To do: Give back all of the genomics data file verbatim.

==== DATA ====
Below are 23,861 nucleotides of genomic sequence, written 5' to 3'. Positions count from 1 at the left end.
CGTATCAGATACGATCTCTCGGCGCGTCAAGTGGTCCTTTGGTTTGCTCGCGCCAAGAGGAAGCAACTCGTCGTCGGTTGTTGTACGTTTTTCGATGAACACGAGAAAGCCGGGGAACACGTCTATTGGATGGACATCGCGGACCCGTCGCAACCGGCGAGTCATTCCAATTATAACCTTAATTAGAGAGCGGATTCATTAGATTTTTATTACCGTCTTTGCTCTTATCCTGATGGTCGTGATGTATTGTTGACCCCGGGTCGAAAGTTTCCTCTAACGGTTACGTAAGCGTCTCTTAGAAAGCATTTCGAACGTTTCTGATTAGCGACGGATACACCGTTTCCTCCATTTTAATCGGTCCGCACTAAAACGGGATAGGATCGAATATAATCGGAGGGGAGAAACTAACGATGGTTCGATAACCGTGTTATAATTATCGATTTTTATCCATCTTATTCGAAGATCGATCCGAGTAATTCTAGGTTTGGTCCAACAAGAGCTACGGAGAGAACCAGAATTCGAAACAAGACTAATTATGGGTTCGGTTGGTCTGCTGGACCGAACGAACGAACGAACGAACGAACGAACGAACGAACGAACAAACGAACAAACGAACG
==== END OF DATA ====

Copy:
Below are 23,861 nucleotides of genomic sequence, written 5' to 3'. Positions count from 1 at the left end.
CGTATCAGATACGATCTCTCGGCGCGTCAAGTGGTCCTTTGGTTTGCTCGCGCCAAGAGGAAGCAACTCGTCGTCGGTTGTTGTACGTTTTTCGATGAACACGAGAAAGCCGGGGAACACGTCTATTGGATGGACATCGCGGACCCGTCGCAACCGGCGAGTCATTCCAATTATAACCTTAATTAGAGAGCGGATTCATTAGATTTTTATTACCGTCTTTGCTCTTATCCTGATGGTCGTGATGTATTGTTGACCCCGGGTCGAAAGTTTCCTCTAACGGTTACGTAAGCGTCTCTTAGAAAGCATTTCGAACGTTTCTGATTAGCGACGGATACACCGTTTCCTCCATTTTAATCGGTCCGCACTAAAACGGGATAGGATCGAATATAATCGGAGGGGAGAAACTAACGATGGTTCGATAACCGTGTTATAATTATCGATTTTTATCCATCTTATTCGAAGATCGATCCGAGTAATTCTAGGTTTGGTCCAACAAGAGCTACGGAGAGAACCAGAATTCGAAACAAGACTAATTATGGGTTCGGTTGGTCTGCTGGACCGAACGAACGAACGAACGAACGAACGAACGAACGAACGAACAAACGAACAAACGAACG